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Rock Point Bridge closure extended through May 2010

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Prime contractor Wildish Standard Paving of Eugene requested a three-month extension to rehabilitate the Rock Point Bridge, which spans the Rogue River northwest of Gold Hill near Interstate 5 Exit 43.

The full bridge closure, which began September 8, could now take as long as eight months, reopening in late May 2010. The $3.9 million bridge rehabilitation project replaces the railing and deck and repairs cracked concrete.

ODOT Project Information Specialist Gary Leaming characterized the extension as a safety cushion for the nearly 90-year old historic structure.

“Wildish requested the extension in case they run into a surprise that requires additional repair work,” Leaming said. “The crew will spend the rest of this year removing the old bridge rails. In January, they will build forms for the new railing and begin prepping the bridge deck.”

The current detour directs drivers to use I-5 Exit 40. In addition to coordinating with local tourism destinations, the Del Rio Vineyard and The Oregon Vortex, ODOT notified emergency services and the Central Point School District to make necessary adjustments during the bridge closure.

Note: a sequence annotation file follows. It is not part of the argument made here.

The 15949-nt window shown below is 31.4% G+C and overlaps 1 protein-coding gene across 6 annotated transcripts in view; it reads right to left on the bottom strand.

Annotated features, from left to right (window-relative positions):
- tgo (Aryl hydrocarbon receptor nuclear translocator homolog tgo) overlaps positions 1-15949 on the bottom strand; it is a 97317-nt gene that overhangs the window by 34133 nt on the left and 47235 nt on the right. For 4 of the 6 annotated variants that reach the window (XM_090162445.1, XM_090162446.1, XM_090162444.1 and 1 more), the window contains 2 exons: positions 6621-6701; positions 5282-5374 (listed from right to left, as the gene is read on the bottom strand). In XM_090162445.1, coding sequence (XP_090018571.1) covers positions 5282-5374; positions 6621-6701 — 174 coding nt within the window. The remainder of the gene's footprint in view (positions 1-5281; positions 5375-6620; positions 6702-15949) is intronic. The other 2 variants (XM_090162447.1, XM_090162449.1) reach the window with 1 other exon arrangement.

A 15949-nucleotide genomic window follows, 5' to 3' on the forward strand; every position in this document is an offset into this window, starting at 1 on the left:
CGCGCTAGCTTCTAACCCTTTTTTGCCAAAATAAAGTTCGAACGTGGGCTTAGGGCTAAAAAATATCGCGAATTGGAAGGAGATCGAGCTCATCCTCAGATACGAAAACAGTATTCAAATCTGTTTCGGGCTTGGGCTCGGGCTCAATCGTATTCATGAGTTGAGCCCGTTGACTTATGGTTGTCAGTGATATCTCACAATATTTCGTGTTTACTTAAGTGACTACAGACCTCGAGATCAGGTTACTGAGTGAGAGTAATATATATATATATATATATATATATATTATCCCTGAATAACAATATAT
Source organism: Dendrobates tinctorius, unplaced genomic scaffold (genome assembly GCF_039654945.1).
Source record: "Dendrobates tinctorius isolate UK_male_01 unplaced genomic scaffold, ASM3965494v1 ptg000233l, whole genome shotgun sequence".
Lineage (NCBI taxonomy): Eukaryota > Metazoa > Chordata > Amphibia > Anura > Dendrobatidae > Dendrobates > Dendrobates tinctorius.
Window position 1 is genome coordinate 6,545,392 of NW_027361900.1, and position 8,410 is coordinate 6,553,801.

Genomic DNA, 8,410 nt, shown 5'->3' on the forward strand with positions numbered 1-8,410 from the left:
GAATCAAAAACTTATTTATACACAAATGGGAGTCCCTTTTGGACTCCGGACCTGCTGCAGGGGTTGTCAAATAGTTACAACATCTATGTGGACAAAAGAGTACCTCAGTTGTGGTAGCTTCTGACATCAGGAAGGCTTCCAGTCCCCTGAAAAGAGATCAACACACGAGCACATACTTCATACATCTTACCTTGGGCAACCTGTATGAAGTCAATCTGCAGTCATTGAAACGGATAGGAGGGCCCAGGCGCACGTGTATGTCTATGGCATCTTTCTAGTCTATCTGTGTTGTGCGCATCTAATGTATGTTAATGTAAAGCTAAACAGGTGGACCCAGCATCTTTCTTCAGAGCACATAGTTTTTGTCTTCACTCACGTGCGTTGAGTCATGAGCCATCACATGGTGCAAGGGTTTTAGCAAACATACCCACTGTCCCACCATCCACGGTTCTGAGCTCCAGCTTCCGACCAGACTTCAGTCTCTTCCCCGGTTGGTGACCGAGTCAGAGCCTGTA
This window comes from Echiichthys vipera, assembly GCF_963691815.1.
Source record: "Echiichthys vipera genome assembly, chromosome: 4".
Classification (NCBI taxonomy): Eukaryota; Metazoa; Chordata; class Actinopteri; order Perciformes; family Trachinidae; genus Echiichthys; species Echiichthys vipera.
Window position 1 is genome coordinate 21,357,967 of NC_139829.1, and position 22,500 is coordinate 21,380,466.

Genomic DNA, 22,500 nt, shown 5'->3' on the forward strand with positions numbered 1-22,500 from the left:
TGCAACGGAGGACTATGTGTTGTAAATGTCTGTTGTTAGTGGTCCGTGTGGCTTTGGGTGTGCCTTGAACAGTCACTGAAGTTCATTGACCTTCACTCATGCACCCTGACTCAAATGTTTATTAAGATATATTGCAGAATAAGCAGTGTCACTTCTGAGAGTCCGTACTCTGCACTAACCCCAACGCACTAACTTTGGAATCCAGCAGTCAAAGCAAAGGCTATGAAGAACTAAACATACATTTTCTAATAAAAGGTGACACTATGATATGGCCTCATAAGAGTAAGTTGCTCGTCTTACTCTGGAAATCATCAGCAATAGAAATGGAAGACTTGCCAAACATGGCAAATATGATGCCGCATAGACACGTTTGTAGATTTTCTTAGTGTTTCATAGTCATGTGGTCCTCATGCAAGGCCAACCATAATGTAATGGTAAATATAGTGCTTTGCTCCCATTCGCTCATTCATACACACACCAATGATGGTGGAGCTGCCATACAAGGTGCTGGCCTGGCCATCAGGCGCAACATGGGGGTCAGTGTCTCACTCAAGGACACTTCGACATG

Bridge history
ODOT bridge engineers placed a 10,000-pound weight restriction on the Rock Point Bridge in October 1999. Repair work strengthened the crossbeams that support the deck slab. The bridge originally opened in 1920 and the south approach was replaced in 1953.

The Rock Point Bridge was designed by Oregon’s legendary bridge designer Conde B. McCullough. The bridge length is 505 feet while the main arch span is 113 feet.

According to Historic Highway Bridges of Oregon, construction was a challenge: “Because of the great depth of water at the bridge location, it was impossible to build falsework under the main arch span. The contractor (Parker and Banfield, Portland) solved the problem by building a temporary wood truss span over the bridge to give support to the forms.”

For more information about the rehabilitation work, visit the project Web site:

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